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Florida Law Limits Physician Restrictive Covenants in Rural Counties
A recently passed Florida law, Florida Statutes 542.336 seeks to prevent medical providers from using restrictive covenants to monopolize medical specialties in rural counties. The law bars the enforcement of “restrictive covenants” against physicians who practice “a medical specialty in a county wherein one entity employs or contracts with, either directly or through related or affiliated entities, all physicians who practice such specialty in that county.” Once a second provider enters the market for a particular specialty in a county, restrictive covenants remain unenforceable in that county for a period of three years.
Although the purpose of the law is…
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Non-Compete Laws Affecting Health Care Professionals in Various U.S. Jurisdictions
Many physicians and other health care workers are familiar with restrictive covenants like non-competition and/or non-solicitation agreements, either as employees who have been asked to sign such covenants as a condition of their employment or as business owners seeking to enforce such covenants to protect their medical practices from competition. These covenants are usually designed to prohibit physicians or other practitioners from leaving and setting up a competing practice nearby using patient contacts, information, and/or training that they received during their employment or association with the former employer.
Restrictive covenants generally are regulated by state laws and cases, which can…
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LinkedIn “Connection” Request Did Not Violate Non-Solicit
In this age of social media, a frequently asked question is whether social media activity can violate a non-compete or non-solicit. Although the case law is evolving, courts which have addressed the issue have focused on the content of the communication, rather than the medium used to convey it. In so doing, they have distinguished between mere passive social media activity (e.g., posting an update about a new job) as opposed to more targeted, active actions (e.g., not merely posting about a new job, but also actively recruiting former co-workers or clients).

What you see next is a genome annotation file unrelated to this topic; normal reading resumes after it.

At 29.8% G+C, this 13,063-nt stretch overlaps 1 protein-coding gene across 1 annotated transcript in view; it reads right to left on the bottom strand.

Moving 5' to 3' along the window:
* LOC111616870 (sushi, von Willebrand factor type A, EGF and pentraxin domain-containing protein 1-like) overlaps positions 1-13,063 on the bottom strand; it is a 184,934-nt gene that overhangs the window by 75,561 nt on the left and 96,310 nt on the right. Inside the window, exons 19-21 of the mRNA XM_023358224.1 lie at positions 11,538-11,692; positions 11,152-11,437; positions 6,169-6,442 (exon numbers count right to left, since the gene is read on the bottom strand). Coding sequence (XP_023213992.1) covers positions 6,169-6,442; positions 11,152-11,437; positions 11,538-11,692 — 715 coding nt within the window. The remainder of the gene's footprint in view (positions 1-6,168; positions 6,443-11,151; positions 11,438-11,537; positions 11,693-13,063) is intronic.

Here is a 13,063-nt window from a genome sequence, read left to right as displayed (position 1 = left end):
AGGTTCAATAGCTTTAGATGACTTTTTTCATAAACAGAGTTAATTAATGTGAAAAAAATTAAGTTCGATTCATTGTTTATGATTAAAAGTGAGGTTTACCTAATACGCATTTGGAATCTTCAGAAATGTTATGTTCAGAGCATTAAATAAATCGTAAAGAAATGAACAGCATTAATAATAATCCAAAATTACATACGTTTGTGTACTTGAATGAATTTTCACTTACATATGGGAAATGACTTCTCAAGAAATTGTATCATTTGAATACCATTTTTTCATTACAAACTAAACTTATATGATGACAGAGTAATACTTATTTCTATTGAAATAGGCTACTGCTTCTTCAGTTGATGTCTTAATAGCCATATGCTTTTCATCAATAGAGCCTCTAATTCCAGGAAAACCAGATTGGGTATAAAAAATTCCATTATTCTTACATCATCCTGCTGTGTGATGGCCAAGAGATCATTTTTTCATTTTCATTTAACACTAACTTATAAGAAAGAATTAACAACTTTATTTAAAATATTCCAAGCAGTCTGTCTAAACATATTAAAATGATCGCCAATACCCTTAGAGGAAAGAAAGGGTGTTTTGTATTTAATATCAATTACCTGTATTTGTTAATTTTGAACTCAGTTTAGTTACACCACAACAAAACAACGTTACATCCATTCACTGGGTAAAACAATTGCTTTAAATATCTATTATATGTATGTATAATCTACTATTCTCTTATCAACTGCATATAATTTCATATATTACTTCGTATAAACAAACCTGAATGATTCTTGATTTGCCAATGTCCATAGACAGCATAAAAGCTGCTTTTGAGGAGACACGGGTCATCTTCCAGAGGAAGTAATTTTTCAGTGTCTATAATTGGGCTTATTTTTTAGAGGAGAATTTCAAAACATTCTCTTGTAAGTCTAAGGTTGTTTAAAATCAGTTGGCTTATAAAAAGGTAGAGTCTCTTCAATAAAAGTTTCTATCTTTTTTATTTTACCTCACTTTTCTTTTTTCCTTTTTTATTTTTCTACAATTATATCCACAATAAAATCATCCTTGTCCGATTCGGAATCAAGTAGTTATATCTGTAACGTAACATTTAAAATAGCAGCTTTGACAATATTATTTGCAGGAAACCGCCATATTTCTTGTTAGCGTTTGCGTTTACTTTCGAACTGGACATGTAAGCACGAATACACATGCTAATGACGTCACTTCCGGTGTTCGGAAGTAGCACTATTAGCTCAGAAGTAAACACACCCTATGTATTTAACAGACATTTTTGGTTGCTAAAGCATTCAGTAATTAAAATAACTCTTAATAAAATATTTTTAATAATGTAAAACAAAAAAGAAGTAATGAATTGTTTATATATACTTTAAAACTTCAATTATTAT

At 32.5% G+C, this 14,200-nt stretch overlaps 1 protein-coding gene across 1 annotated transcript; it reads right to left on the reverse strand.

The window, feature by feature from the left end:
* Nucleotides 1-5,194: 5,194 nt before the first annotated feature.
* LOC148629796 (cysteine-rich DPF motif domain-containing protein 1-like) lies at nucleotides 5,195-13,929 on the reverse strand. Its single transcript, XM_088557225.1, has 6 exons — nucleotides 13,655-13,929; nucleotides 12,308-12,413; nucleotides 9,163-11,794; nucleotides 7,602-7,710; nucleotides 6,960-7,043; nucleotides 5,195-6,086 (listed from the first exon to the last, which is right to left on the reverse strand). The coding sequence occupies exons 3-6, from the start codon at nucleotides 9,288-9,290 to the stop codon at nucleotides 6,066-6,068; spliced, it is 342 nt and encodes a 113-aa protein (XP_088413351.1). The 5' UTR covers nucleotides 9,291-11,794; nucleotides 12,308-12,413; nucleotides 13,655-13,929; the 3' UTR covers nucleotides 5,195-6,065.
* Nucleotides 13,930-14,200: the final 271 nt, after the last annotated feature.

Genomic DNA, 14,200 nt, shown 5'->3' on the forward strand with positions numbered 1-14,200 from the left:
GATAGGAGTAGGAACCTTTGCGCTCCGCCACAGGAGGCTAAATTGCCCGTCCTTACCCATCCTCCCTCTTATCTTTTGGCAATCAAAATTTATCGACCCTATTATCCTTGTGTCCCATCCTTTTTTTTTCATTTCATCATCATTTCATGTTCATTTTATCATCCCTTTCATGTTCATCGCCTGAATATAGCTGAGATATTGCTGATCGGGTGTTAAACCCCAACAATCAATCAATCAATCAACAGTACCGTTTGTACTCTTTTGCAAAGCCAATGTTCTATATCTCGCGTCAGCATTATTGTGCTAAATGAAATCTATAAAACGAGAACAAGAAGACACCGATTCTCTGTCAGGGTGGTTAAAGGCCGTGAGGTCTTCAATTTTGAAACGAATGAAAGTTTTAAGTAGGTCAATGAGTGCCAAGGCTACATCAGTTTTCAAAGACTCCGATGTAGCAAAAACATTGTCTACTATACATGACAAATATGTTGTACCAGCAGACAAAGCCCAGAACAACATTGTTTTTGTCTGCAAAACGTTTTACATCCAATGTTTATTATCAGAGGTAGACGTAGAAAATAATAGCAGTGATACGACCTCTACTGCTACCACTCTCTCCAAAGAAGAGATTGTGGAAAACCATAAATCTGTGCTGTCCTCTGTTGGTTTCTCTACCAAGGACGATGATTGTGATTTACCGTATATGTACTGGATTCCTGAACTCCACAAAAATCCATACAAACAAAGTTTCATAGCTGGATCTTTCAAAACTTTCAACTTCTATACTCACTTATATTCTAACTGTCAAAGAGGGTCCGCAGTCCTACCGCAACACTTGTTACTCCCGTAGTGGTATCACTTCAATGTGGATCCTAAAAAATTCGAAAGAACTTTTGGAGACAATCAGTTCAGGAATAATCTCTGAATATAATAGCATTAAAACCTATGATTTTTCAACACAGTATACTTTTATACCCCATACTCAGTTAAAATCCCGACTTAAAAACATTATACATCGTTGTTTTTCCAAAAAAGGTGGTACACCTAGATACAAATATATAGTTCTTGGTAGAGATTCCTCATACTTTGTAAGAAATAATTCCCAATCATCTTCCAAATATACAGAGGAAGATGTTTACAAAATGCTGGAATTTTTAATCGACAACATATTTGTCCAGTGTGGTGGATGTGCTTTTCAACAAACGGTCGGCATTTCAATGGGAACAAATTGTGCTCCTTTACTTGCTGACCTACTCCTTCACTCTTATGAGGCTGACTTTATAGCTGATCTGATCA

A “LinkedIn” case recently decided…
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“List of Holiday-Related Trade Secret/Non-Compete Cases”
Whether you are a young child missing teeth, or a grown-up taking account of her life, or Santa Claus himself checking up on everyone else’s life, many of us make lists at holiday time. They can be lists of gifts we want, or those we need to get, or people we wish to see or write to, or things we need or want to do before the end of the year. Sometimes they are just lists of things that happened this year or that we want to happen next year. Certainly there are lots of “Top Ten” holiday lists. This…
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Non-Solicitation Violation Leads to $6.9M in Damages – Employment Law This Week
Featured in the top story on Employment Law This Week: Former employees turned competitors in Pennsylvania are hit with $4.5 million in punitive damages.
An insurance brokerage firm sued a group of employees, claiming that they violated their non-solicitation agreements by luring away employees and clients to launch a new office for a competitor. A lower court awarded the firm nearly $2.4 million in compensatory damages and $4.5 million in punitive damages because of the defendants’ outrageous conduct. On appeal, the appellate court agreed and upheld all damages.
See the segment below and read our recent blog post on this